The answer would be to include the choir as a separate section within Funvini’s new school project. Despite their higher academic and musical ability, many of the children in the choir present the same behavioural problems, and suffer from the same situations of  family break-down, and face the same social dangers, as the children at Casa Walsingham. They also would benefit from being able to attend a school of their own, with flexible hours, small classes, specialist teachers, and tailor-made curriculum, in which their musical training would count towards their progression through Colombia’s grade system.
 
This is our plan for the future and to put it into practice in its entirety it is going to mean either buying a piece of land and building from scratch, or finding the right new building and buying and adapting it. At present we have some of the money that we will need, but we will need to raise much more and so we are launching “The School Project” in order to raise the necessary funds. However, because the needs of the children are great we have decided to start up our school in a small way this month-July 2016. We will use 2 classrooms in Casa Walsingham and our first pupils will be some of the most vulnerable and damaged children in Medellín. We have taken on a new teacher who is specially trained and gifted in teaching these children and she has already begun preliminary work with some of them. Other members of our staff will also be involved and we have been assigned one of the state schools as an ‘umbrella’ school that will validate the children’s work so that they will receive the state credits that will count towards their grades.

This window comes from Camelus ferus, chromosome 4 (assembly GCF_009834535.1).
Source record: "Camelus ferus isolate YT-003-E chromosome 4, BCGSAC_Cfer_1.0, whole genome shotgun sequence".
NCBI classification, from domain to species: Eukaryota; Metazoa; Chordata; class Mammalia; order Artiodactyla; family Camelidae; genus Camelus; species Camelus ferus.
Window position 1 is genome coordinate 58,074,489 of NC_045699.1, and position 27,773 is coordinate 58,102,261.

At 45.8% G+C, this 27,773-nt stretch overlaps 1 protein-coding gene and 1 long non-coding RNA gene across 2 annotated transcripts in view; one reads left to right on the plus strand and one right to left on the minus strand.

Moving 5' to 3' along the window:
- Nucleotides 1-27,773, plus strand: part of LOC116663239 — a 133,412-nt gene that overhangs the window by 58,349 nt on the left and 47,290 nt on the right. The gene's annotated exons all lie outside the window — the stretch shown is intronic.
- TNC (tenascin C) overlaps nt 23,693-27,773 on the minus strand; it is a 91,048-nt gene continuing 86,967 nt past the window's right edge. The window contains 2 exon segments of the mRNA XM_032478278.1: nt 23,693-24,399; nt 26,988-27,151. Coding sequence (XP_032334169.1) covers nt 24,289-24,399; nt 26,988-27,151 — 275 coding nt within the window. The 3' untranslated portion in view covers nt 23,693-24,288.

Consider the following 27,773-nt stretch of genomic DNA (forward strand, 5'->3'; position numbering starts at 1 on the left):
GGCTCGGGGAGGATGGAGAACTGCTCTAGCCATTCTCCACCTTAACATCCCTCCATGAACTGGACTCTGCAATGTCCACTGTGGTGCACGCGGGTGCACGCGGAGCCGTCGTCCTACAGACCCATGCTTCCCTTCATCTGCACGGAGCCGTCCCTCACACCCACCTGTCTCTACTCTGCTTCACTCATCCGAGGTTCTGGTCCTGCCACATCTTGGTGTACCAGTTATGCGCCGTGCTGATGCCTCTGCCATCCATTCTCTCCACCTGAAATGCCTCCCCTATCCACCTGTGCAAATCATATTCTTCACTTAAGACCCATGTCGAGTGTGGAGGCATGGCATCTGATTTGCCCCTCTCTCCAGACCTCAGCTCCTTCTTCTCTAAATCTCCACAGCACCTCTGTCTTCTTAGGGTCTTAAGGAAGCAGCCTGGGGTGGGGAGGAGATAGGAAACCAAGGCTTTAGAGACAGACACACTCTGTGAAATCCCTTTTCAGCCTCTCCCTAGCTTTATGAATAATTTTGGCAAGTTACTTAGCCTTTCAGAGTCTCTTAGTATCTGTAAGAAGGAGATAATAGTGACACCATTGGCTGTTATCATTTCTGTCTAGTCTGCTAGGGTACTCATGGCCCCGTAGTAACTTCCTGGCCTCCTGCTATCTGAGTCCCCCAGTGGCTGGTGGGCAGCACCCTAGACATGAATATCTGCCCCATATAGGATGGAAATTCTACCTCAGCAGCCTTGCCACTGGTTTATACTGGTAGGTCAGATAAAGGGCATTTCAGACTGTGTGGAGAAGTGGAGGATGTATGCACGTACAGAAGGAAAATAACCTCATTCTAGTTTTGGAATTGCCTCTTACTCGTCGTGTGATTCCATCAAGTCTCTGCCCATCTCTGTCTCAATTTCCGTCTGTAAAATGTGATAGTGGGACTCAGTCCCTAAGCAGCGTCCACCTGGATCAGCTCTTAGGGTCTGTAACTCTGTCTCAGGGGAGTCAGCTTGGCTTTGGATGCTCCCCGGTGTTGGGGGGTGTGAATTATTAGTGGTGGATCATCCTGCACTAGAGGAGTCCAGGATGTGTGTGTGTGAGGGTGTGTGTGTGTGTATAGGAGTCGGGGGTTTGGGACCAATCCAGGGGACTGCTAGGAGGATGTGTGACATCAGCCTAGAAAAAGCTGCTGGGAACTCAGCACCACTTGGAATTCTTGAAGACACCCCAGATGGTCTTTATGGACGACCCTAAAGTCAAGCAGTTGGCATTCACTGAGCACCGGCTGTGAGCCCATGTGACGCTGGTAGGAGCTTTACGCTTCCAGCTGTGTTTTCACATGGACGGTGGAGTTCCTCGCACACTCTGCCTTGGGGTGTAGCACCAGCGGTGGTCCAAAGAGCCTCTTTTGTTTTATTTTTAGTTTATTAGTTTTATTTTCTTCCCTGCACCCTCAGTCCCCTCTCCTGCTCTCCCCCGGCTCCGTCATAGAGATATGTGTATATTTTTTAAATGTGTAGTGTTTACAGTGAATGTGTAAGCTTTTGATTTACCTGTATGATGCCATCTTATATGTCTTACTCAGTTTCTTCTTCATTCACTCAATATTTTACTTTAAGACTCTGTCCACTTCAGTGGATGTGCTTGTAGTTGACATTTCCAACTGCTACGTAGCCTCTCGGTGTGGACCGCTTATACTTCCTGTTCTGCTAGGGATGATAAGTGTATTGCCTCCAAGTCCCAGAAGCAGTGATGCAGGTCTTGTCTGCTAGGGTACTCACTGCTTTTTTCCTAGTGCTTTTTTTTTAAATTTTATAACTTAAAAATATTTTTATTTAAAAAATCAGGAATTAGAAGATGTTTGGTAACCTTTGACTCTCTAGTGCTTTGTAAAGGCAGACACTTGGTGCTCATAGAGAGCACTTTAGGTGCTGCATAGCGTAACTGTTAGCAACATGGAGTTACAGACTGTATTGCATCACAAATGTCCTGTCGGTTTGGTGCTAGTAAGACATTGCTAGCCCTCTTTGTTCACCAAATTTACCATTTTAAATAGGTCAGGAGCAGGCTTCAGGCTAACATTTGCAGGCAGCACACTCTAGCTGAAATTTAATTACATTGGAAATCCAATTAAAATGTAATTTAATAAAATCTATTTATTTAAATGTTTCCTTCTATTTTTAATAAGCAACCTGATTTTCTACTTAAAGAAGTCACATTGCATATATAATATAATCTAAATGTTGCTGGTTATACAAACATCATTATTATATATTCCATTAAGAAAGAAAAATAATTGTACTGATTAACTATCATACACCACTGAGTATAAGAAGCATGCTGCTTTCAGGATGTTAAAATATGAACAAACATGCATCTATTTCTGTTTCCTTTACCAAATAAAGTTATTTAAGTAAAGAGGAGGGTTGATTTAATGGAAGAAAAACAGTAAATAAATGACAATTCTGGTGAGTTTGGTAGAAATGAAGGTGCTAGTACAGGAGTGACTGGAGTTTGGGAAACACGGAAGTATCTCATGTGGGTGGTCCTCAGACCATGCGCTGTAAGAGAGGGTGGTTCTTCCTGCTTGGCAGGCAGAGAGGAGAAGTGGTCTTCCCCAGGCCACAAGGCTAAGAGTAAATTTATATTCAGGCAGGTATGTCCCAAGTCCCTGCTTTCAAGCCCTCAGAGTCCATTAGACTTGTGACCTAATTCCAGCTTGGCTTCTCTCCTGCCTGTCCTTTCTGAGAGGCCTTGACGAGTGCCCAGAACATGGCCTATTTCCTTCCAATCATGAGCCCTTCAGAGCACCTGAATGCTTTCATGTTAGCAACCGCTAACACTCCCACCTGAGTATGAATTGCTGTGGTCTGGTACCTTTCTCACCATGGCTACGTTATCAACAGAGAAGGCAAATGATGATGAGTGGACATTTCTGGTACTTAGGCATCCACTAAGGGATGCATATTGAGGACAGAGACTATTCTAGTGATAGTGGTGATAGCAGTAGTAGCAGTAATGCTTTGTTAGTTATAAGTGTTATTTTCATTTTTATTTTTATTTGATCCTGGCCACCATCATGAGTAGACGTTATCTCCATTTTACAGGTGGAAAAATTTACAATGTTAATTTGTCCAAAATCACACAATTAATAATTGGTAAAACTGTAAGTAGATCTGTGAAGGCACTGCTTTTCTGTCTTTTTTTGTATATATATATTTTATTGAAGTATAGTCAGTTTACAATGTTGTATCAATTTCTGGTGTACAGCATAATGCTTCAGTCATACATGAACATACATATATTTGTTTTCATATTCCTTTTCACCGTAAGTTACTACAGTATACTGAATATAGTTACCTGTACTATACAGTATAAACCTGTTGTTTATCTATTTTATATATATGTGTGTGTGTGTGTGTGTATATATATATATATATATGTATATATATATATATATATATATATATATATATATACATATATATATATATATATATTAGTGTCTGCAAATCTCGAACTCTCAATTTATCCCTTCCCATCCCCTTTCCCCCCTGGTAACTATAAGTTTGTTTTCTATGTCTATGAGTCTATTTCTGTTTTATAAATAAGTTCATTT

The hope for the not-too-distant future is that we will be able to raise enough money to create a whole new complex containing a school and living accommodation. In the school will be a chapel with a shrine of Our Lady of Walsingham. We will encourage people to come on pilgrimage and donate to support our work and we will have a gift-shop and cafe where we can both raise money to maintain our work and provide work for our older children. This is the vision towards which we are working, beginning in a small way with the opening of our school this month.

 

So, this is where we are at the moment and what we plan for the future. Many of our former children are now professionals. One is a doctor who is now training to be a Renal Consultant and another has just completed the first year of a 5-year university course to become a Musical Director. He spent 6 months in the UK last year as a guest of the choir of Worcester Cathedral. We hope he will be able to come on a visit next year, and when funds permit, we hope to bring the choir over on a Concert Tour.

 

Some of the first pupils

Some of the children who will be the school’s                     first pupils.

 

 
Let The Children Live! PO Box 11, Walsingham, Norfolk. NR22 6EH. Tel: 01302 858369
e-mail: letthechildrenlive@mac.com www.letthechildrenlive.org